The commencement at Snow College Richfield was the end of an era for two of it’s highest officers as President Gary Carlston and Vice President of Student Success Craig Mathie bid the institution farewell.
Mathie, who is slated to retire in June, delivered the commencement address. It will be the final commencement at the Richfield campus for Mathie as a member of Snow’s staff.
Mathie started his comments by telling a story about his first day in kindergarten.
“There were graham crackers and cold milk for a snack,” Mathie said. “I’ve been going back to school ever since. I think it’s time for me to be done.”
Mathie has been a school VP since 2008, but his history with the campus predates it being part of Snow College, working as a vice president for student services when it was the Sevier Valley Applied Technology Center. Before that, he worked in public education as a teacher, counselor and administrator.
“I’ve been inspired by countless students here,” Mathie said. He offered some words of advice to the class — “‘I love you’ and ‘thank you’ should be expressed freely and often.”
Mathie hit on a reoccurring theme at the commencement — carrying on the spirit of Snow.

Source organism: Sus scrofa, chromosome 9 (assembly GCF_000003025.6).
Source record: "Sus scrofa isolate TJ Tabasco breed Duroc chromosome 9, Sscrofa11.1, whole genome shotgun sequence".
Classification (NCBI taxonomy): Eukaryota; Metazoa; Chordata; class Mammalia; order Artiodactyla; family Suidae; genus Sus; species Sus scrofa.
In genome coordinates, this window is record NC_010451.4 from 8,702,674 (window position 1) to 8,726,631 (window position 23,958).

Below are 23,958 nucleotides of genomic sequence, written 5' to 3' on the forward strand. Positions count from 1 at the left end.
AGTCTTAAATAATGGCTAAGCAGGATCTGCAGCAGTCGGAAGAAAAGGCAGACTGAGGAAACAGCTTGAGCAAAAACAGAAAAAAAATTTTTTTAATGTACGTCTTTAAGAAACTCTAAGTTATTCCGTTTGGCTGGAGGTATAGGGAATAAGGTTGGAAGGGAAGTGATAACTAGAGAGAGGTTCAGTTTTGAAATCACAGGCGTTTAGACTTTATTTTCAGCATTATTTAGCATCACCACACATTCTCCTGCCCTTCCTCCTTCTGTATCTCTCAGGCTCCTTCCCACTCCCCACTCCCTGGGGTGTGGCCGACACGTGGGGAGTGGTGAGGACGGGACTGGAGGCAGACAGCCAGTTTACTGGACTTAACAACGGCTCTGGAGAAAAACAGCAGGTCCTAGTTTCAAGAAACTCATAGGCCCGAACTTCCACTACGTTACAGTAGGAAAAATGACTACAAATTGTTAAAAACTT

“To me the spirit of Snow is a deep commitment to making a difference in the lives of others,” Mathie said.
Carlston, who is slated to stand down as Snow’s president this spring, also spoke about the spirit of Snow. He thanked the faculty for their dedication to the education of others, as well as Mathie.
“His advice is always wise and thoughtful,” Carlston said. He said Mathie’s sense of caring and sensitivity have been invaluable to the institution.
“Failure is not when you fall short, or when life knocks you down,” said Jennifer Balch, one of the honor students who spoke at commencement. “It’s when you stay on the ground.”
Kodi Hampton was the other honor student to speak at the event.
“We don’t procrastinate; we wait until the last minute because we’ll be older and therefor wiser,” Hampton said. “You’ll never have more energy, enthusiasm, hair or brain cells than you have right now. So get out there.”
Between Snow’s two campuses, 1,190 students earned degrees this academic year, 64 percent of which were female students. Students from all 29 of Utah’s counties attended Snow, as well as those representing 21 states and 16 foreign nations.